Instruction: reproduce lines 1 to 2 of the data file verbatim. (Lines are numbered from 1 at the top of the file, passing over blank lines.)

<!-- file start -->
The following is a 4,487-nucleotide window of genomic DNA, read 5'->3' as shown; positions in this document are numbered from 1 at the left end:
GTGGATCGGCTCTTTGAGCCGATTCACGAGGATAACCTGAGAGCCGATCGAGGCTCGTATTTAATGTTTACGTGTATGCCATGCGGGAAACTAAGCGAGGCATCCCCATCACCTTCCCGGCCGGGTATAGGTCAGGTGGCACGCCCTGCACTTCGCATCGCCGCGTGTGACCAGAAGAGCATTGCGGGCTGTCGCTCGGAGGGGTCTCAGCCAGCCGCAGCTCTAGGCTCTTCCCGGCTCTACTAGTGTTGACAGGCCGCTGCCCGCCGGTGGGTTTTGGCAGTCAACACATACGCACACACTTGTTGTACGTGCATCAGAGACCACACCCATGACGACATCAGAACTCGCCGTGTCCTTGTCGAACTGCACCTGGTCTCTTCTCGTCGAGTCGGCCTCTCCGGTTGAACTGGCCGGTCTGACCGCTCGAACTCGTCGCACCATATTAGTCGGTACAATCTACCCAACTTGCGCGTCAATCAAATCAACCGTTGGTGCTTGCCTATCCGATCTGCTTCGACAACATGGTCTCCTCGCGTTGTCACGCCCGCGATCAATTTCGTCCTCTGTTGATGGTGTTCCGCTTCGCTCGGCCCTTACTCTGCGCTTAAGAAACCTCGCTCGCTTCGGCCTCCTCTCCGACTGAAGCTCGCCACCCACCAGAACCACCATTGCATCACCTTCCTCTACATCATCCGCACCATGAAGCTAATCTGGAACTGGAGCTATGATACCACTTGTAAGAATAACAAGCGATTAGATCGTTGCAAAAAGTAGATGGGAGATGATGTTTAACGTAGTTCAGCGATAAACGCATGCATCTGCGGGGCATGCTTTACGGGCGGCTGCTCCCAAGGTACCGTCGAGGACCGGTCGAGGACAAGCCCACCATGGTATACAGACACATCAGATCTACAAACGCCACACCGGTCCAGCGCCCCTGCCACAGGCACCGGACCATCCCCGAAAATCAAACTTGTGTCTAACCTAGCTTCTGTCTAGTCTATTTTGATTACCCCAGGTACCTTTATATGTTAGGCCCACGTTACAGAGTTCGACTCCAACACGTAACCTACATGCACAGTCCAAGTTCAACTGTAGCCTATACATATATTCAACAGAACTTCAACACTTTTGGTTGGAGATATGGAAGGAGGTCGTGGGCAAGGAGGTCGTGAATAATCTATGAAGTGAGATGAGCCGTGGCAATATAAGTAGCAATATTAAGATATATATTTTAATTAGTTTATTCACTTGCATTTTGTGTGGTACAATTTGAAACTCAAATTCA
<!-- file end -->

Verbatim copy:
The following is a 4,487-nucleotide window of genomic DNA, read 5'->3' as shown; positions in this document are numbered from 1 at the left end:
GTGGATCGGCTCTTTGAGCCGATTCACGAGGATAACCTGAGAGCCGATCGAGGCTCGTATTTAATGTTTACGTGTATGCCATGCGGGAAACTAAGCGAGGCATCCCCATCACCTTCCCGGCCGGGTATAGGTCAGGTGGCACGCCCTGCACTTCGCATCGCCGCGTGTGACCAGAAGAGCATTGCGGGCTGTCGCTCGGAGGGGTCTCAGCCAGCCGCAGCTCTAGGCTCTTCCCGGCTCTACTAGTGTTGACAGGCCGCTGCCCGCCGGTGGGTTTTGGCAGTCAACACATACGCACACACTTGTTGTACGTGCATCAGAGACCACACCCATGACGACATCAGAACTCGCCGTGTCCTTGTCGAACTGCACCTGGTCTCTTCTCGTCGAGTCGGCCTCTCCGGTTGAACTGGCCGGTCTGACCGCTCGAACTCGTCGCACCATATTAGTCGGTACAATCTACCCAACTTGCGCGTCAATCAAATCAACCGTTGGTGCTTGCCTATCCGATCTGCTTCGACAACATGGTCTCCTCGCGTTGTCACGCCCGCGATCAATTTCGTCCTCTGTTGATGGTGTTCCGCTTCGCTCGGCCCTTACTCTGCGCTTAAGAAACCTCGCTCGCTTCGGCCTCCTCTCCGACTGAAGCTCGCCACCCACCAGAACCACCATTGCATCACCTTCCTCTACATCATCCGCACCATGAAGCTAATCTGGAACTGGAGCTATGATACCACTTGTAAGAATAACAAGCGATTAGATCGTTGCAAAAAGTAGATGGGAGATGATGTTTAACGTAGTTCAGCGATAAACGCATGCATCTGCGGGGCATGCTTTACGGGCGGCTGCTCCCAAGGTACCGTCGAGGACCGGTCGAGGACAAGCCCACCATGGTATACAGACACATCAGATCTACAAACGCCACACCGGTCCAGCGCCCCTGCCACAGGCACCGGACCATCCCCGAAAATCAAACTTGTGTCTAACCTAGCTTCTGTCTAGTCTATTTTGATTACCCCAGGTACCTTTATATGTTAGGCCCACGTTACAGAGTTCGACTCCAACACGTAACCTACATGCACAGTCCAAGTTCAACTGTAGCCTATACATATATTCAACAGAACTTCAACACTTTTGGTTGGAGATATGGAAGGAGGTCGTGGGCAAGGAGGTCGTGAATAATCTATGAAGTGAGATGAGCCGTGGCAATATAAGTAGCAATATTAAGATATATATTTTAATTAGTTTATTCACTTGCATTTTGTGTGGTACAATTTGAAACTCAAATTCA